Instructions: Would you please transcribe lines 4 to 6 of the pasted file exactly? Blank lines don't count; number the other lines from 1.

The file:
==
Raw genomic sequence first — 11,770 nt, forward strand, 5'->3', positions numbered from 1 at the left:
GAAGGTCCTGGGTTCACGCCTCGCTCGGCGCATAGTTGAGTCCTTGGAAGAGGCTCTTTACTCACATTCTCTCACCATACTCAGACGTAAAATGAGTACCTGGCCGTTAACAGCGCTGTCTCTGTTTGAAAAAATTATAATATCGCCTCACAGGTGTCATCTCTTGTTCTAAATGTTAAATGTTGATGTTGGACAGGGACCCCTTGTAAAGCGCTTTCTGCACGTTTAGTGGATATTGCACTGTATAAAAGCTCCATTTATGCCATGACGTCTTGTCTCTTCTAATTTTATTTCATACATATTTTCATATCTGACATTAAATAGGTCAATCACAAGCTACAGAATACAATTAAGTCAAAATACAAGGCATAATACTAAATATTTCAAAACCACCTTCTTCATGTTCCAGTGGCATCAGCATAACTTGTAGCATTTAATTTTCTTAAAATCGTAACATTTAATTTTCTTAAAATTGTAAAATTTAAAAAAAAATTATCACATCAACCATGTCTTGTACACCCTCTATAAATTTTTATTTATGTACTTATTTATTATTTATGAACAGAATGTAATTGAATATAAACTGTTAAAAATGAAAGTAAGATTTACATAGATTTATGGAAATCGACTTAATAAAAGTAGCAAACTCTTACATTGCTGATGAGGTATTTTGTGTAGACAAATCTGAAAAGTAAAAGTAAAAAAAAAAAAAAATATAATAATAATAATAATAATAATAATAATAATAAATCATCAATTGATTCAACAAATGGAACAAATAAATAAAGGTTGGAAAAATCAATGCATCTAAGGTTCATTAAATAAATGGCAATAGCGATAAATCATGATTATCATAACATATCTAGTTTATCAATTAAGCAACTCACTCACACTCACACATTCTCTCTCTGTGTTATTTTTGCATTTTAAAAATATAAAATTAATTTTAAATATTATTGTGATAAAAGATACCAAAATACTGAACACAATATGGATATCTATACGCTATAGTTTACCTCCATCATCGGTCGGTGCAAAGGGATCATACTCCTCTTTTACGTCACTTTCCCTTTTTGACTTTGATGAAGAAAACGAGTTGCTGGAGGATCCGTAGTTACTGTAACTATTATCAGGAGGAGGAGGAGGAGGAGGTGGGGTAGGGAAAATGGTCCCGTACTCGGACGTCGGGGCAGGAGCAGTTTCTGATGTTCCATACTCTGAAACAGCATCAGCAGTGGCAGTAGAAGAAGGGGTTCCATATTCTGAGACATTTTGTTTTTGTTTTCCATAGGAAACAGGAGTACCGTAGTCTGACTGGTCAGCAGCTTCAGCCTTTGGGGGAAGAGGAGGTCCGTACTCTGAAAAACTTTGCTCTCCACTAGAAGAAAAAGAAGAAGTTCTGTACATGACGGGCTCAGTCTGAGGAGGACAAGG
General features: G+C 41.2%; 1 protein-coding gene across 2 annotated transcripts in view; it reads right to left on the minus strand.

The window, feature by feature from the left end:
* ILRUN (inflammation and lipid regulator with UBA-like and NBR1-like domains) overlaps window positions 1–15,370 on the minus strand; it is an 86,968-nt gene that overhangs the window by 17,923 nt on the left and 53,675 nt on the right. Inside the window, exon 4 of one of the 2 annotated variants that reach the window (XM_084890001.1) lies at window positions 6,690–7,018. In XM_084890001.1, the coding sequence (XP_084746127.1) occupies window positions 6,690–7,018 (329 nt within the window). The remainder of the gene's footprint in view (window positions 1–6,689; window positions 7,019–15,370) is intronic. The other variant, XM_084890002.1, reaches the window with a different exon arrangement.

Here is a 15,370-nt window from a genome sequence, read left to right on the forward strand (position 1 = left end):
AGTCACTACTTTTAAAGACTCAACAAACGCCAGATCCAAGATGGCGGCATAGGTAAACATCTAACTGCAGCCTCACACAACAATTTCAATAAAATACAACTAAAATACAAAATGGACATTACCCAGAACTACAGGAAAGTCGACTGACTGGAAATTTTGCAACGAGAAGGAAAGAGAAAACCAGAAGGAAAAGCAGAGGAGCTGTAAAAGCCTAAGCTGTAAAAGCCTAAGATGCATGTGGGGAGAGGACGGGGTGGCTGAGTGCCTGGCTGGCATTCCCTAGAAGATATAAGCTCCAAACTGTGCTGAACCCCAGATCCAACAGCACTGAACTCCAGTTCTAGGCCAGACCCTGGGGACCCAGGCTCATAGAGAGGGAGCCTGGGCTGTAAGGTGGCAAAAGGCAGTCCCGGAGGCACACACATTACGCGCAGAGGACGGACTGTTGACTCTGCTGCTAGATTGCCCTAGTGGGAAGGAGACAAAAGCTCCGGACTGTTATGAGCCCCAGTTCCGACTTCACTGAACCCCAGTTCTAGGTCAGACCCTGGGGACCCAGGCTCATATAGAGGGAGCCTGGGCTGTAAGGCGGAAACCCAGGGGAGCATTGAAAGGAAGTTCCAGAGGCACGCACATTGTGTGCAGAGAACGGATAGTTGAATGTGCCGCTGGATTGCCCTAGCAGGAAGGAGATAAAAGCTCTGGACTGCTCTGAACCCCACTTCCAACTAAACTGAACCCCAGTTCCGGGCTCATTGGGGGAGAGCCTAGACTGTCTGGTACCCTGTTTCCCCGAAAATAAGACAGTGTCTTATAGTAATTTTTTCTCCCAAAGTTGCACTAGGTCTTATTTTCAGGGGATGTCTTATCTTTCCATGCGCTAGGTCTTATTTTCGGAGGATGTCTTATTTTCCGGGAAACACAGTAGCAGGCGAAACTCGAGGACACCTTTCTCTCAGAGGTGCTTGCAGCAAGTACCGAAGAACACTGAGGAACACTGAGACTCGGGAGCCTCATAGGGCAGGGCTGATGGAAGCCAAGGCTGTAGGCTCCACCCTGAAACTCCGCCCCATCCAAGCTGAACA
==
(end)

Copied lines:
The window, feature by feature from the left end:
* ILRUN (inflammation and lipid regulator with UBA-like and NBR1-like domains) overlaps window positions 1–15,370 on the minus strand; it is an 86,968-nt gene that overhangs the window by 17,923 nt on the left and 53,675 nt on the right. Inside the window, exon 4 of one of the 2 annotated variants that reach the window (XM_084890001.1) lies at window positions 6,690–7,018. In XM_084890001.1, the coding sequence (XP_084746127.1) occupies window positions 6,690–7,018 (329 nt within the window). The remainder of the gene's footprint in view (window positions 1–6,689; window positions 7,019–15,370) is intronic. The other variant, XM_084890002.1, reaches the window with a different exon arrangement.

Here is a 15,370-nt window from a genome sequence, read left to right on the forward strand (position 1 = left end):